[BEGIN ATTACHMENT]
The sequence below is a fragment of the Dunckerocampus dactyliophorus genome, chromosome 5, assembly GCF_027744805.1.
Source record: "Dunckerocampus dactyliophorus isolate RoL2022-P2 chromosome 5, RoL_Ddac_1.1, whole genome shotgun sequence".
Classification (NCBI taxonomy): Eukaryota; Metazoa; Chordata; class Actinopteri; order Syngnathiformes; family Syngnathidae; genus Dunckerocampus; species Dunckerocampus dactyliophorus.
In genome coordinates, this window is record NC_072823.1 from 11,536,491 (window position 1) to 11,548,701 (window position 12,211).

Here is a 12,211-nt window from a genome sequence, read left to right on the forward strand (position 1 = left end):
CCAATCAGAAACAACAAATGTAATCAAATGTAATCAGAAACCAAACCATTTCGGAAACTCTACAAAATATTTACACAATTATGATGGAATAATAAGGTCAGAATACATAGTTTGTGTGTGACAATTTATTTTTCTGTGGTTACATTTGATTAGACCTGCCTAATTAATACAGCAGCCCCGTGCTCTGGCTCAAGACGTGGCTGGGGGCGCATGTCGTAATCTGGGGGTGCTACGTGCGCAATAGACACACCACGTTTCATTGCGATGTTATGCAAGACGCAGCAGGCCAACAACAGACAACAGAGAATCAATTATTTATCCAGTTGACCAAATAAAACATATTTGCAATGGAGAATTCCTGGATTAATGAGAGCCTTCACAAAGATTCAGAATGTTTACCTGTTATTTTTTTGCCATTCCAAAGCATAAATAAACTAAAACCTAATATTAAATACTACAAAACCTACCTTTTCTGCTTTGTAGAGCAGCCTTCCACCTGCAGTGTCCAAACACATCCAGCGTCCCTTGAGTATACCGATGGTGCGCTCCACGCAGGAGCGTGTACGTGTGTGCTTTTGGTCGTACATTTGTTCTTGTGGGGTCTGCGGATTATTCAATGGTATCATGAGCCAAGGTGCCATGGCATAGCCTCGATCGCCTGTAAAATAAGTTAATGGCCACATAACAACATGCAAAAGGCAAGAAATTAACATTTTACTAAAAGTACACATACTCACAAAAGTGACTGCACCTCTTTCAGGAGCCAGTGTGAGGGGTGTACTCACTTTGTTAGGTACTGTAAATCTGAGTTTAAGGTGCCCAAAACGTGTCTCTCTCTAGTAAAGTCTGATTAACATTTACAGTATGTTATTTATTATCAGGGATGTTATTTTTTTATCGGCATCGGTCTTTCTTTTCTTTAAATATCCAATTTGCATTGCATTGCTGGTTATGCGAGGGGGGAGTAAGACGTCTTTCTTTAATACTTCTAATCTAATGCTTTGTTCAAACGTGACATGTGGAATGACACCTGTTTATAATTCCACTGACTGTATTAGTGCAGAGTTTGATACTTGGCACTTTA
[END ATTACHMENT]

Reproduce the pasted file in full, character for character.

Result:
The sequence below is a fragment of the Dunckerocampus dactyliophorus genome, chromosome 5, assembly GCF_027744805.1.
Source record: "Dunckerocampus dactyliophorus isolate RoL2022-P2 chromosome 5, RoL_Ddac_1.1, whole genome shotgun sequence".
Classification (NCBI taxonomy): Eukaryota; Metazoa; Chordata; class Actinopteri; order Syngnathiformes; family Syngnathidae; genus Dunckerocampus; species Dunckerocampus dactyliophorus.
In genome coordinates, this window is record NC_072823.1 from 11,536,491 (window position 1) to 11,548,701 (window position 12,211).

Here is a 12,211-nt window from a genome sequence, read left to right on the forward strand (position 1 = left end):
CCAATCAGAAACAACAAATGTAATCAAATGTAATCAGAAACCAAACCATTTCGGAAACTCTACAAAATATTTACACAATTATGATGGAATAATAAGGTCAGAATACATAGTTTGTGTGTGACAATTTATTTTTCTGTGGTTACATTTGATTAGACCTGCCTAATTAATACAGCAGCCCCGTGCTCTGGCTCAAGACGTGGCTGGGGGCGCATGTCGTAATCTGGGGGTGCTACGTGCGCAATAGACACACCACGTTTCATTGCGATGTTATGCAAGACGCAGCAGGCCAACAACAGACAACAGAGAATCAATTATTTATCCAGTTGACCAAATAAAACATATTTGCAATGGAGAATTCCTGGATTAATGAGAGCCTTCACAAAGATTCAGAATGTTTACCTGTTATTTTTTTGCCATTCCAAAGCATAAATAAACTAAAACCTAATATTAAATACTACAAAACCTACCTTTTCTGCTTTGTAGAGCAGCCTTCCACCTGCAGTGTCCAAACACATCCAGCGTCCCTTGAGTATACCGATGGTGCGCTCCACGCAGGAGCGTGTACGTGTGTGCTTTTGGTCGTACATTTGTTCTTGTGGGGTCTGCGGATTATTCAATGGTATCATGAGCCAAGGTGCCATGGCATAGCCTCGATCGCCTGTAAAATAAGTTAATGGCCACATAACAACATGCAAAAGGCAAGAAATTAACATTTTACTAAAAGTACACATACTCACAAAAGTGACTGCACCTCTTTCAGGAGCCAGTGTGAGGGGTGTACTCACTTTGTTAGGTACTGTAAATCTGAGTTTAAGGTGCCCAAAACGTGTCTCTCTCTAGTAAAGTCTGATTAACATTTACAGTATGTTATTTATTATCAGGGATGTTATTTTTTTATCGGCATCGGTCTTTCTTTTCTTTAAATATCCAATTTGCATTGCATTGCTGGTTATGCGAGGGGGGAGTAAGACGTCTTTCTTTAATACTTCTAATCTAATGCTTTGTTCAAACGTGACATGTGGAATGACACCTGTTTATAATTCCACTGACTGTATTAGTGCAGAGTTTGATACTTGGCACTTTA